We went on our family trip again this January. While enjoying that, I tried to discover how Vietnam is becoming cashless. Is cash still king in Vietnam?
This time, we experienced southern Vietnam together. And it was amazing as always. We walked through Can Tho, the largest city in the Mekong river delta lowlands. We sailed there the river canals on a small boat to see its famous floating markets where people sell and buy things right on the river.
Then we went on a bus whose driver kept constantly blowing the horn. And used a speed boat service from Rach Gia. That is a great way to overcome some 100 km distance to get to the largest Vietnamese island – Phu Quoc. It is lying just a stone’s throw away from the Cambodian coast. And yes, you get me correctly – we planned to try the local beaches.
In Vietnam, Everyone Has A Smartphone
A special experience was then a several-day stay in Ho Chi Minh City (or formerly Saigon). HCMC has a population of a medium-sized European country. Which is even tripled during the Tet holidays (the Vietnamese lunar new year).
HCMC has a population of a medium-sized European country
In Vietnam, literally, everyone uses a smartphone and is online. This, I believe, is an ideal condition to become cashless and digital. And to completely change the habit of using cash. But people seem to rely heavily on cash for daily transactions.
Cashless isn’t there yet even though it looks like non-cash – specifically mobile – payments are already popular in big cities. In HCMC downtown, you can see colorful stickers and placards of multiple e-wallets on the storefront.
Almost all banks in Vietnam provide mobile payment services already. There are also quite a few fintechs competing with them – such as
- MoMo – The most popular e-wallet service accepted in major supermarkets, shopping malls, and retailers. This is the only Vietnamese fintech listed in the world’s top 100 fintech companies. They plan to deploy a series of new digital services including vouchers and prepaid cards.
- Moca – Another leading payments service provider who is partnering with Grab, a leading ride-hailing service in Vietnam. Grab, having already one of the most frequently used consumer apps there, is spinning out its GrabPay by Moca mobile wallet.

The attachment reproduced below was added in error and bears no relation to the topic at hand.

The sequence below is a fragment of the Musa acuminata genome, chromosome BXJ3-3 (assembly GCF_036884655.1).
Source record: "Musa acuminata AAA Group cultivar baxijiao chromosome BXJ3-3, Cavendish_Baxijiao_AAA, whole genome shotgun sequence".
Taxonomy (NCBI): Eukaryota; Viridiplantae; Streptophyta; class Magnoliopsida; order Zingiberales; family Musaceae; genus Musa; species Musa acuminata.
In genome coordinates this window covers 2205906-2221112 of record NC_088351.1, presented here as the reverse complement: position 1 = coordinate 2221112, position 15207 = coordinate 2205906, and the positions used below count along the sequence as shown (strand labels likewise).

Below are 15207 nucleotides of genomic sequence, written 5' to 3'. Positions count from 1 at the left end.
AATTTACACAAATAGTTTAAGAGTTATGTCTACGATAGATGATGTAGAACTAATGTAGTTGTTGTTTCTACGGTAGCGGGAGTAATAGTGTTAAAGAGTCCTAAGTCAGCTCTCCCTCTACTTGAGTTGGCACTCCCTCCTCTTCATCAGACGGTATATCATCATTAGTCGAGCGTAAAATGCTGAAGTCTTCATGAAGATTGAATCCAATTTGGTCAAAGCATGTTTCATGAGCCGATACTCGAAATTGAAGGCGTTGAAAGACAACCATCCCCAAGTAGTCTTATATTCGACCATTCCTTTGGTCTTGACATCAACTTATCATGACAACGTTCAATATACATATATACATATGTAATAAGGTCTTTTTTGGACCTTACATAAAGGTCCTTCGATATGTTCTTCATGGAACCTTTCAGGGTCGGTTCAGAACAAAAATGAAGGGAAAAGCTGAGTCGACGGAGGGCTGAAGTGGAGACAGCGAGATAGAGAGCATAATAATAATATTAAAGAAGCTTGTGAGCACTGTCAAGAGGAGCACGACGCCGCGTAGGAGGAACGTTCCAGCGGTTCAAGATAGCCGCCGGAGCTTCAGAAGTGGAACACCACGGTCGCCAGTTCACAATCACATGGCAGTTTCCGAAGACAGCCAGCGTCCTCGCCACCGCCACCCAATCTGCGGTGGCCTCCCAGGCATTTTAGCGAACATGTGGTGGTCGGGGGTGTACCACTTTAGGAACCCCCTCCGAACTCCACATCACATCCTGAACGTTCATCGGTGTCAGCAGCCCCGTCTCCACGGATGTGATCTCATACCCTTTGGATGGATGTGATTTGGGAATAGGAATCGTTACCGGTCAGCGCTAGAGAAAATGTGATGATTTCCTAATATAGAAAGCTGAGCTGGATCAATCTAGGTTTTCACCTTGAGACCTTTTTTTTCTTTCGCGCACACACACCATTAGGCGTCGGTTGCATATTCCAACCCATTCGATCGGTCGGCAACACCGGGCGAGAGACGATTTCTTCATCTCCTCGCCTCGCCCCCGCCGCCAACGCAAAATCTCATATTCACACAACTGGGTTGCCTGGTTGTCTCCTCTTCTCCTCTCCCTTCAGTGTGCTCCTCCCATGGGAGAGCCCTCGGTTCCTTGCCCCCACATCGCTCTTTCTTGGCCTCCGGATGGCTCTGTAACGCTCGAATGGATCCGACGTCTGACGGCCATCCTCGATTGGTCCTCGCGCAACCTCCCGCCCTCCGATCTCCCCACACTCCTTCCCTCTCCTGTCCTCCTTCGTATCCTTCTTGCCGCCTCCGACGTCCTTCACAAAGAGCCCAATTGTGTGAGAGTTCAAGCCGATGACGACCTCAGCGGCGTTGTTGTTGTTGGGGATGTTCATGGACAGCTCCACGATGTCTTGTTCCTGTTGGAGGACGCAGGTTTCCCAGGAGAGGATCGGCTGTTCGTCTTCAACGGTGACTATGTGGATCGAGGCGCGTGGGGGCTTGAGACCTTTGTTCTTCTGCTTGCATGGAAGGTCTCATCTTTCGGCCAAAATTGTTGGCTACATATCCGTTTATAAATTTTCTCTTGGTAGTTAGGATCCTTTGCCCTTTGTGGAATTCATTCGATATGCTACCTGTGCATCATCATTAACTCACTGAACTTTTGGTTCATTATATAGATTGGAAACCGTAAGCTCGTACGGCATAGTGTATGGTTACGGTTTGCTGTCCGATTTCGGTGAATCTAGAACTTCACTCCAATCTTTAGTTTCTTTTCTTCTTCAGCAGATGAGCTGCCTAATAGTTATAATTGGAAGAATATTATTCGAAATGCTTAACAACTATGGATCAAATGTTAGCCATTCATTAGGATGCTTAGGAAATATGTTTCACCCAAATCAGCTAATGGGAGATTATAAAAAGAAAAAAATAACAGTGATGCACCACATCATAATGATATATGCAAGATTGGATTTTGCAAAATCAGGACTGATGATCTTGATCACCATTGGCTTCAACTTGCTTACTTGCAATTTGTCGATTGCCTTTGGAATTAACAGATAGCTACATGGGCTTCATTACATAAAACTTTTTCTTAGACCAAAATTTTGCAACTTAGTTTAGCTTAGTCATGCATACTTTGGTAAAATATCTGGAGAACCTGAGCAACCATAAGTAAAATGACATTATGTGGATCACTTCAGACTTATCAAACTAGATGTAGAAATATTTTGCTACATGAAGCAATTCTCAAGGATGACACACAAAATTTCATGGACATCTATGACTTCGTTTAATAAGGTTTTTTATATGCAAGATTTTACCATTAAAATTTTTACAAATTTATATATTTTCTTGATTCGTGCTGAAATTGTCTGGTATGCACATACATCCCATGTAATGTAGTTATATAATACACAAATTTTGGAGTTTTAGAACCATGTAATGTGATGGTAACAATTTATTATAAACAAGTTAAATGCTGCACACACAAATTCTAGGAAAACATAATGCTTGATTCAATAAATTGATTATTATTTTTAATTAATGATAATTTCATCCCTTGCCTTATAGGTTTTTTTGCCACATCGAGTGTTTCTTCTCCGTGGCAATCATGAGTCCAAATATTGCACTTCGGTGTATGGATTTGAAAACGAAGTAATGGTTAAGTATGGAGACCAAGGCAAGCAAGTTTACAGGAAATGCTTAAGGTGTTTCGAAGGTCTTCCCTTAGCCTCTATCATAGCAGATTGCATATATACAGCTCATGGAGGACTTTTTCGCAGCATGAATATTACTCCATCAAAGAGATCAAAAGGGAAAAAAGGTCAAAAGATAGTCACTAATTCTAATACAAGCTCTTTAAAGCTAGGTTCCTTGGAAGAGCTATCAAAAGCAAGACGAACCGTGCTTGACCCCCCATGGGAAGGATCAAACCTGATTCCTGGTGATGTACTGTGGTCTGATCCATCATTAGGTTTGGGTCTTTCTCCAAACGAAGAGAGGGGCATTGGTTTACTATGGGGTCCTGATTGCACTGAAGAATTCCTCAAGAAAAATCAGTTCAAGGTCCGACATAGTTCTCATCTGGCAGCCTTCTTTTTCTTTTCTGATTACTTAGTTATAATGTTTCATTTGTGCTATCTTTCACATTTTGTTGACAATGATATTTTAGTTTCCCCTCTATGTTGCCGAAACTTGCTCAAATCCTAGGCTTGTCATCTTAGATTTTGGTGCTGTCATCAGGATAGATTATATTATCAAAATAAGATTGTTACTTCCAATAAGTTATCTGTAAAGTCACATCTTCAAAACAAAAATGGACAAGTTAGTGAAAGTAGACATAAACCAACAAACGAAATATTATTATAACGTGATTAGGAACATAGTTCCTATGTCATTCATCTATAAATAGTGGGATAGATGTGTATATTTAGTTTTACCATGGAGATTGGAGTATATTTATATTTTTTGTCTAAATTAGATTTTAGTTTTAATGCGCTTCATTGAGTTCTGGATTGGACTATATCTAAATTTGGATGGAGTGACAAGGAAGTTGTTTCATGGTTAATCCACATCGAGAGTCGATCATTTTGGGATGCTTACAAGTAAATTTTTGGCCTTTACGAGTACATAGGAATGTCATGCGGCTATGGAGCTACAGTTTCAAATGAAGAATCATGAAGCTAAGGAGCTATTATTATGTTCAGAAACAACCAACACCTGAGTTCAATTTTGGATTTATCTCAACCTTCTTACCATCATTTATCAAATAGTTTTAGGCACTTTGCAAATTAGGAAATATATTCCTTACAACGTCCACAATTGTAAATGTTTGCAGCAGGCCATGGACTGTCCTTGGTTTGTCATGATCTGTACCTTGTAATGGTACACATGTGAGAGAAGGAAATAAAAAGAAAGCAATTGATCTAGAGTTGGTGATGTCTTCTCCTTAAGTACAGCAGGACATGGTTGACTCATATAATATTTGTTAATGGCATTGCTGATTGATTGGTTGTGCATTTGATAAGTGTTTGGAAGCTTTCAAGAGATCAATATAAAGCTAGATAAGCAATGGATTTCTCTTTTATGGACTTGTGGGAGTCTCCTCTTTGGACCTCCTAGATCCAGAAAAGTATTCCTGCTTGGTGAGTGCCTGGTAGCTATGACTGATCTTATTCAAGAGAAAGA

- VNPAY – Vietnam’s e-payment solutions provider who is quickly catching up.
And then, there are mobile network operators and also technology firms such as Samsung, Google, and Apple. Large retailers and hotels accept cashless payments. Also, various businesses, convenience stores, and supermarkets in the places exposed to international visitors are cashless.
But Cash Is Still King In Vietnam
From HCMC, we continued to explore the southeastern coast. We noticed tankers cueing off the Vung Tau refinery. Then we stopped at Mui Ne area. It is about 50 kilometers of beaches packed with resorts full of Russian tourists, restaurants, bars, shops, and cafes. Plus unique white sand dunes and one small fishing town. Strong sea breezes make it popular here for kitesurfing and windsurfing. At the end of our trip, we visited Da Lat, a city located some 1500 m above sea level. It is a piece of Europe full of villas and boulevards in the middle of the Vietnamese mountains. And probably the most popular tourist destination in Vietnam.
To make the long story short. You can see jackfruits, mangos, coconuts, dragon fruits, and durians just at every corner. Of course lizards – they are literally everywhere. And then, zillions of scooters and small motorcycles. This is the most popular form of transport here. Like in a biker’s paradise. Everyone rides a bike in Vietnam.
I am sure Vietnam, a 100 million country, is going to become a great market for fintechs, e-wallets and mobile payments in general. But many Vietnamese merchants keep operating cash-only businesses. Same with street vendors and taxis, even bus service companies. In rural areas, buying goods and services without cash was just impossible. Vietnamese people keep strongly believe in cash.
Cash is still king in Vietnam
My answer to that above question is: Yes, cash is still king in Vietnam.
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